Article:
Mandy Tyler, M.Ed, RD, CSSD, LD told us, "Extreme focus or obsession with eating 'clean' can become a form of disordered eating or possible orthorexia. What starts out as a desire to eat a healthy diet can spiral into an elimination of many foods that do not meet the individual's definition of 'healthy' or 'clean.'"
Only sticking to individual "safe" foods
There are many reasons that someone could feel some foods are unsafe. Barring any allergies, it's possible that food sensitivities or health conditions have made specific foods feel incredibly harmful.
Folks with irritable bowel syndrome, or IBS, frequently report fear of food due to gastrointestinal reactions. This is valid, however super complex and often requires trained medical professionals for support.
Andrea Senchuk, RD, MHSc, a Monash-trained dietitian, explained how IBS and food fears can be related.
"IBS can be distressing to live with. There's no cure, symptoms fluctuate, and searching for an effective treatment can feel like looking for a needle in a haystack. So, it's hardly surprising that in their attempt to cope with unrelenting digestive symptoms, many people with IBS develop disordered eating behaviors. Driven by fear of painful cramps, embarrassing gas, urgent diarrhea, or days-long constipation, some IBS sufferers may chronically undereat, skip meals, or rigidly stick to a short list of 'safe' foods," says Senchuk.
Guilt tripping yourself
Food guilt, or viewing foods as "bad" can moralize our food. If you are struggling with disordered eating behaviors, you may feel immense amounts of guilt and shame after eating. Oftentimes, these scenarios are associated with arbitrary, self-imposed rules around food that may or may not be rooted in science.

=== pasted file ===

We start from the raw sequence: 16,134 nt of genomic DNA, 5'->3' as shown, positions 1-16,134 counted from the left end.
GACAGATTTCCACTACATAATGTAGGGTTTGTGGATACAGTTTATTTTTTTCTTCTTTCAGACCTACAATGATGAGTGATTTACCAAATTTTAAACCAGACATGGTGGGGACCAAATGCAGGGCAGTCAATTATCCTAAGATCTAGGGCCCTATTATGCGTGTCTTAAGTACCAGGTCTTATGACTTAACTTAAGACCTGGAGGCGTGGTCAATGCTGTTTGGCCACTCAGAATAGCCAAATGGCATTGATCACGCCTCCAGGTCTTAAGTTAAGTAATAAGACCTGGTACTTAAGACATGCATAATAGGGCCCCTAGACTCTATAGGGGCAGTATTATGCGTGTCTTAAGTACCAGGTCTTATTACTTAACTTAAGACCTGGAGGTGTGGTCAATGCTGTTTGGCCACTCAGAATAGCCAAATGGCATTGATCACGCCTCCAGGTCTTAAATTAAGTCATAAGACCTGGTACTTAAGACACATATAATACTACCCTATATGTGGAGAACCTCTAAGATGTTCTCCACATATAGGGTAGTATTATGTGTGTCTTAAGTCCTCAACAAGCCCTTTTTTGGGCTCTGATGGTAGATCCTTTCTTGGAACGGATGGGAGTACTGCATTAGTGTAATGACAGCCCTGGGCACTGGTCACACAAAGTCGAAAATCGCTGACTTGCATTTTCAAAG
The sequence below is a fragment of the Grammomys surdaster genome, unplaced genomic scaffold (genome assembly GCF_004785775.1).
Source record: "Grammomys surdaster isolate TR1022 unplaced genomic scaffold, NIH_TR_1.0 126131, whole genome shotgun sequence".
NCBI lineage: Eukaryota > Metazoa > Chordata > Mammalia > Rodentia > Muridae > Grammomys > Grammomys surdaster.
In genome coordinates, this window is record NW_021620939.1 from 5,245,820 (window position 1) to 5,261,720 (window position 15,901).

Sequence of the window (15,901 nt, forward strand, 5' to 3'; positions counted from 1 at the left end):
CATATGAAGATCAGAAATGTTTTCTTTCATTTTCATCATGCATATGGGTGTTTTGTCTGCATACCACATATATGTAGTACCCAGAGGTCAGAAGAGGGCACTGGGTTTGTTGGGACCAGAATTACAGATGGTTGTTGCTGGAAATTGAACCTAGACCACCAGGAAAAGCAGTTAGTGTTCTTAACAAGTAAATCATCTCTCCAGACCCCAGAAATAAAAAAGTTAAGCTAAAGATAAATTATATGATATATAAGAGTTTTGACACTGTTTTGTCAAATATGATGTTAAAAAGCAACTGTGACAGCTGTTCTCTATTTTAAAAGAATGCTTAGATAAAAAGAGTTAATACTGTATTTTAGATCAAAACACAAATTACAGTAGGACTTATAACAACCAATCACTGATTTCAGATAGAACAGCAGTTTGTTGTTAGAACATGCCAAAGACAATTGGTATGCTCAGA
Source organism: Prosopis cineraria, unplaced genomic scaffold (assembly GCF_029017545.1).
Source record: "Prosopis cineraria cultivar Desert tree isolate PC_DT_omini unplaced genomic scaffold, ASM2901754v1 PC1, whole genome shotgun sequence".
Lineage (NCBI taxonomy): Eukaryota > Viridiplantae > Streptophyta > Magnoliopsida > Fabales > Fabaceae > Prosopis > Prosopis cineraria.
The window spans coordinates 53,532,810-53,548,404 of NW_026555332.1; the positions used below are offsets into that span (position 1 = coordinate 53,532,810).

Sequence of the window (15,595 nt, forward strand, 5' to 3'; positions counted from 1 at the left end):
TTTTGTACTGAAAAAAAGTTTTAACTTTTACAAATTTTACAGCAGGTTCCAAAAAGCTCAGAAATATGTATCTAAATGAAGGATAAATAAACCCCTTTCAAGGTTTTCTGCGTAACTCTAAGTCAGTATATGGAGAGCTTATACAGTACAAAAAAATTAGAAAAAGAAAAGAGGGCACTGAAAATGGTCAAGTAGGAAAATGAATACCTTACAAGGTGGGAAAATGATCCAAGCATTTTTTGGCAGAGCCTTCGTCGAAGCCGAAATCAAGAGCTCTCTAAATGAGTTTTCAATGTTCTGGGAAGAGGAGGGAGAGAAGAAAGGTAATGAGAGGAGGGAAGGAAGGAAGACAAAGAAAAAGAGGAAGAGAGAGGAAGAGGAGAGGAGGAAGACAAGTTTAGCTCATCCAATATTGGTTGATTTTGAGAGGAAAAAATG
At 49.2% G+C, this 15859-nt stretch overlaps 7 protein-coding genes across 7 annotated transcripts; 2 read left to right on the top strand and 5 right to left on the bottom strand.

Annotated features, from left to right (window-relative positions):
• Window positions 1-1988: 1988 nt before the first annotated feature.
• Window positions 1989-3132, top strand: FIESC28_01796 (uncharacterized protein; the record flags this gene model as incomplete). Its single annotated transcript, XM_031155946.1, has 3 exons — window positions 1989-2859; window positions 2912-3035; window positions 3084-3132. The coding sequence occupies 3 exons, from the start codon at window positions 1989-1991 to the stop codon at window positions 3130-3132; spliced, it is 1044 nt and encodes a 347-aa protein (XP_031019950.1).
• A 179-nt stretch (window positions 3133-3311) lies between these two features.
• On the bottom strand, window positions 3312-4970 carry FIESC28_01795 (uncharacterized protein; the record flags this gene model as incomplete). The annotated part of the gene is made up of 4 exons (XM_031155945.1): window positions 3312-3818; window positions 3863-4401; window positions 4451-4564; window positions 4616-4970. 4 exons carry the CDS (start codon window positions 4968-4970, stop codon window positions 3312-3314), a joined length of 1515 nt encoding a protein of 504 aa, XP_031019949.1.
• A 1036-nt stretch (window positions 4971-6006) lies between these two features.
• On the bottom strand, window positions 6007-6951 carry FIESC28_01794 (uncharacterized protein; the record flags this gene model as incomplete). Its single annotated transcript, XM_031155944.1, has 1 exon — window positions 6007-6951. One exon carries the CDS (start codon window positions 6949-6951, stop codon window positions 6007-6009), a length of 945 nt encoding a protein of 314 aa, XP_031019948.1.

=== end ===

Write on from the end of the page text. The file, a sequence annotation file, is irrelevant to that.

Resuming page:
KeyVion Miller RDN, LDN, dietitian & culinary nutritionist says, "Guilt tripping can come because you ate food past a certain time of the day or are feeling extra anxiety because you are hungry when it's not a certain time of day yet. Sometimes in our quest to lose weight or do what we feel is 'healthier,' we ignore our mental health. We shouldn't jeopardize emotional health just to follow a current trend that really isn't helping."
Cutting out entire food groups
The majority of the population, with the exception of specific health conditions, would do well to incorporate balance in their diet. When we remove or cut out entire food groups, we often feel more restricted and are more likely to binge later.
Specifically, when cutting out an entire food group with the intention of weight loss or because of the fear of weight gain, we see an increase in the likelihood that this is a disordered pattern.
Kim Arnold, RDN of Enlitened Nutrition expands further on this topic. Arnold says, "Removing or severely restricting an entire food group because of a fear that it is negatively impacting weight or causing poor health is a form of disordered eating. I see this often with carbohydrates and sugar. There are many carbohydrates that provide quality nutrition and energy and can support a healthy weight. I am a firm believer that all food can fit when not taken to extremes."